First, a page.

A History of New York from the Beginning of the World to the End of the Dutch Dynasty--: Being the Only Authentic History of the Times that Ever Hath Been Or Ever Will be Published
G. P. Putnam, 1888 - 528 páginas
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A History of New York: From the Beginning of the World to the End of the ...
Visualização integral - 1839
A History of New-York, from the Beginning of the World to the End ..., Volume 1
Visualização integral - 1832
Amphictyons Amsterdam ancient Antony the Trumpeter Antony Van Corlear arms battle bosom breeches Bunschotens burghers burgomasters called Casimir CHAPTER commander Communipaw Connecticut River crew descendants divers doubt Dutch Dutchman earth enemy eyes fair fortress gallant garrison gave Gibbet Island gigan goodly hand head heart heaven heroes High Mightinesses historian honest honor Hudson huge illustrious immortal Indian inhabitants island Kieft kind Knickerbocker Kortlandt land Manetho Manhattoes ment moss-troopers Mynheer Nederlanders neighbors Netherlands never New-Amsterdam New-York Nicholas nose Oloffe the Dreamer patroon Pavonia perils Peter Stuyvesant Peter the Headstrong philosophers pipe Poffenburgh potent present prodigious province readers reign renowned Risingh river sage savages shores smoke sound sturdy Swedes sword thee tion took true trumpet turned Twiller valiant valor voyage warlike warriors whole William Kieft William the Testy words worthy Wouter Wouter Van Twiller Yankees yore
Página 174 - He was exactly five feet six inches in height and six feet five inches in circumference. His head was a perfect sphere, and of such stupendous dimensions that Dame Nature, with all her sex's ingenuity, would have been puzzled to construct a neck capable of supporting it; wherefore she wisely declined the attempt, and settled it firmly on the top of his backbone, just between the shoulders.
Página 198 - At these primitive tea-parties the utmost propriety and dignity of deportment prevailed. No flirting nor coquetting; no gambling of old ladies nor hoyden chattering and romping of young ones; no' self-satisfied struttings of wealthy gentlemen with their brains in their pockets ; nor amusing conceits and monkey divertisements of smart young gentlemen with no brains at all. On the contrary, the young ladies seated themselves demurely in their rush-bottomed chairs and knit their own woollen stockings,...
Página 201 - ... and what is still more praiseworthy, they were all of their own manufacture — of which circumstance, as may well be supposed, they were not a little vain. These were the honest days, in which every woman...
Página 175 - Van Twiller — a true philosopher, for his mind was either elevated above, or tranquilly settled below, the cares and perplexities of this world. He had lived in it for years, without feeling the least curiosity to know whether the sun revolved round it, or it round the sun ; and he had watched, for at least half a century, the smoke curling from his pipe to the ceiling, without once troubling his head with any of those numerous theories, by which a philosopher would have perplexed his brain, in...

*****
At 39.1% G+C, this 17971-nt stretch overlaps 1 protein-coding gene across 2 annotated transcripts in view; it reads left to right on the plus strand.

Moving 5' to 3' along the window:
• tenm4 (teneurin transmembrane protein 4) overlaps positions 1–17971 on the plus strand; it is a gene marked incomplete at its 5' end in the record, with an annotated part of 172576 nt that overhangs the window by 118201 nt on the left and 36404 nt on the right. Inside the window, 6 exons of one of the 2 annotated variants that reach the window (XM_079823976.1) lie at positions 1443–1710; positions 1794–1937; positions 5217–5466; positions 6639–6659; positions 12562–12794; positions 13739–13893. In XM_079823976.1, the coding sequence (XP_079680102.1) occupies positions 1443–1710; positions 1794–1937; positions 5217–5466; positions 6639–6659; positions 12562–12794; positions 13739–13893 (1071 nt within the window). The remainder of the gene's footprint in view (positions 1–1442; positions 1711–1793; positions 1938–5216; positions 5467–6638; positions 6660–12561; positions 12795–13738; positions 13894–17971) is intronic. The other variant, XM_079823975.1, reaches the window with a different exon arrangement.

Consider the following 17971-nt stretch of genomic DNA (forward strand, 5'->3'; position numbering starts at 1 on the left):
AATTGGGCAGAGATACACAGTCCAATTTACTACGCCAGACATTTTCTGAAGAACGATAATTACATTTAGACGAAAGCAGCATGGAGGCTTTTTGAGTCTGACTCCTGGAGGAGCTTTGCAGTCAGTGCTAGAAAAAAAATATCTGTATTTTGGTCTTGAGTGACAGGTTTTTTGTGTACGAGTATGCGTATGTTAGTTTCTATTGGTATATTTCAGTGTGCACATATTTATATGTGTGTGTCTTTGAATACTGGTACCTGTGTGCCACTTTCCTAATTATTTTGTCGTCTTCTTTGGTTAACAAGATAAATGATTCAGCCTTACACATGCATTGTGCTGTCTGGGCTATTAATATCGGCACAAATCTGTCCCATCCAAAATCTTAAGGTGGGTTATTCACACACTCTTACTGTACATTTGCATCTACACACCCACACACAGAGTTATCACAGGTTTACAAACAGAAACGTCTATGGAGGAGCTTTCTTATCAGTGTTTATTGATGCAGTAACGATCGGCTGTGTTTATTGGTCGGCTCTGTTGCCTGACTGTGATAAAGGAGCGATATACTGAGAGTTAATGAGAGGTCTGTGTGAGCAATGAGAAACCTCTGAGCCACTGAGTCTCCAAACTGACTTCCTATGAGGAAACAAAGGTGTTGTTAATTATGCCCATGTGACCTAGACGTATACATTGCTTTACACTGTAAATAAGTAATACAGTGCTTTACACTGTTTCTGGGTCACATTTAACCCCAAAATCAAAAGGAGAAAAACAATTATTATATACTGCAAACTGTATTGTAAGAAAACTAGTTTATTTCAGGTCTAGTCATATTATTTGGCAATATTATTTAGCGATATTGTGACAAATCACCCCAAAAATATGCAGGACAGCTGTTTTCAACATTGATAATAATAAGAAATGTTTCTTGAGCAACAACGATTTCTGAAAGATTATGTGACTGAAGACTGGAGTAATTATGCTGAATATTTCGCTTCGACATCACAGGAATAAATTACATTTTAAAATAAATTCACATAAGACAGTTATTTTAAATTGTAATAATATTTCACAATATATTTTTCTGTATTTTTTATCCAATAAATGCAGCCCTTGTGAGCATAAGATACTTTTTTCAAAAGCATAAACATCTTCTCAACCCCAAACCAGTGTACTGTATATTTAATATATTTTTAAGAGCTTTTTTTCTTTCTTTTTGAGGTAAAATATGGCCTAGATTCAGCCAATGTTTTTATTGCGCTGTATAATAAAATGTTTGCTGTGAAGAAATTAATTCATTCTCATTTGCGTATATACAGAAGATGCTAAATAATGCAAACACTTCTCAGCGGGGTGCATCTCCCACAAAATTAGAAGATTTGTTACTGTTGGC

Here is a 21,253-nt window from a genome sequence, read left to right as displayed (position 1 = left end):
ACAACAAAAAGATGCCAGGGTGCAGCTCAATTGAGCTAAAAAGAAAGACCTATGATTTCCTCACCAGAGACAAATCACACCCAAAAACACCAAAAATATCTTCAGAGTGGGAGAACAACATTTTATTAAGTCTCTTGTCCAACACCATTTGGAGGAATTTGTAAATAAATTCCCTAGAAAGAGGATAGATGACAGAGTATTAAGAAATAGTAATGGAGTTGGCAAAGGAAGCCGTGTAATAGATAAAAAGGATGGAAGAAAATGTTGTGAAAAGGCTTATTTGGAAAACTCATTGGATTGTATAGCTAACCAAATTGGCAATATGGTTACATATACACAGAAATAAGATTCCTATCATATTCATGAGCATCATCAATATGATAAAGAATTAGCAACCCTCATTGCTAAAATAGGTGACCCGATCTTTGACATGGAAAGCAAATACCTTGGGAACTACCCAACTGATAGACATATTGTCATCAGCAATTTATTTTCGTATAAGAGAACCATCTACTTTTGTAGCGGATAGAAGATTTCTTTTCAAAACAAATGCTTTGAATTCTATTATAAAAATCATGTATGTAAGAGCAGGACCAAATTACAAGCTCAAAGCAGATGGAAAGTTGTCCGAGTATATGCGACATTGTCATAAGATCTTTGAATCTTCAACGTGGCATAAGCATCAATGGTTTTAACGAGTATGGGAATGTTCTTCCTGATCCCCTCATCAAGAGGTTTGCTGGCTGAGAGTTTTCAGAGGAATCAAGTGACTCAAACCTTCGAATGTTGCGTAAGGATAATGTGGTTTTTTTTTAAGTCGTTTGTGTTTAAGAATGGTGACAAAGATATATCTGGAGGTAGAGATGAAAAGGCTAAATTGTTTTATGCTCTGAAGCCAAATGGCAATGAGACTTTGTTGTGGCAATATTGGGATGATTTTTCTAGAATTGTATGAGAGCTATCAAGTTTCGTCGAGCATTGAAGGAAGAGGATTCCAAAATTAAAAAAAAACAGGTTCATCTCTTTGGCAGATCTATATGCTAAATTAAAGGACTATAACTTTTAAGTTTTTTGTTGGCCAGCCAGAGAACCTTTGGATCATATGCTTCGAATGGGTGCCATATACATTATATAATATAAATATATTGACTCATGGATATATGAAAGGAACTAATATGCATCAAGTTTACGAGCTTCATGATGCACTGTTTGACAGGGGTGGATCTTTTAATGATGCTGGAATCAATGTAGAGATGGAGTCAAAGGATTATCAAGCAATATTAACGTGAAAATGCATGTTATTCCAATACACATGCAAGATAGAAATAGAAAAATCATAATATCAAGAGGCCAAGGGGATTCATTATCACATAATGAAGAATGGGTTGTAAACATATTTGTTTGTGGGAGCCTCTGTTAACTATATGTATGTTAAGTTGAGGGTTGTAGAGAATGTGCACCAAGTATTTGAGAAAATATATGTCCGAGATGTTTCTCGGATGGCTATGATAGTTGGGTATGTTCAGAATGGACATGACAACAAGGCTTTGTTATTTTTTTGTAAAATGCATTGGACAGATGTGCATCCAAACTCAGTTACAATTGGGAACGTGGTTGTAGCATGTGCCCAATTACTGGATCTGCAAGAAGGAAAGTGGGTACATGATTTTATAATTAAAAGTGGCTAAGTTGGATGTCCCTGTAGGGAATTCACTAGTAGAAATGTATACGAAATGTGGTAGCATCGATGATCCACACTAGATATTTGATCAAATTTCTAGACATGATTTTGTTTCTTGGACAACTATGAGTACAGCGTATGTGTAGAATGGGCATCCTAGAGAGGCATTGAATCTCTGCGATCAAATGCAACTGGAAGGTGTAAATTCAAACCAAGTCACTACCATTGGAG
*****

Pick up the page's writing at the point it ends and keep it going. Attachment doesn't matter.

Página 177 - This summary process was as effectual in those simple days as was the seal-ring of the great Haroun Alraschid among the true believers. The two parties being confronted before him, each produced a book of accounts, written in a language and character that would have puzzled any but a High-Dutch commentator, or a learned decipherer of Egyptian obelisks. The sage Wouter took them one after the other, and...
Página 198 - Vrouw, to any question that was asked them; behaving in all things like decent, well-educated damsels. As to the gentlemen, each of them tranquilly smoked his pipe, and seemed lost in contemplation of the blue and white tiles with which the fireplaces were decorated; wherein sundry passages of Scripture were piously portrayed...
Página 196 - Dinner was invariably a private meal, and the fat old burghers showed incontestable signs of disapprobation and uneasiness at being surprised by a visit from a neighbor on such occasions. But, though our worthy ancestors were thus singularly averse to giving dinners, yet they kept up the social bands of intimacy by occasional banquetings called tea-parties.
Página 179 - ... rule over them. But its happiest effect was, that not another lawsuit took place throughout the whole of his administration; and the office of constable fell into such decay, that there was not one of those losel scouts known in the province for many years. I am the more particular in dwelling on this transaction, not only because I deem it one of the most sage and righteous judgments on record, and well worthy the attention of modern magistrates, but because it was a miraculous event in the...
Página 178 - The sage Wouter took them one after the other, and having poised them in his hands and attentively counted over the number of leaves, fell straightway into a very great doubt, and smoked for half an hour without saying a word; at length, laying his finger beside his nose and shutting his eyes for a moment, with the air of a man who has just caught a subtle idea by the tail, he slowly took his pipe from his mouth, puffed forth a column of...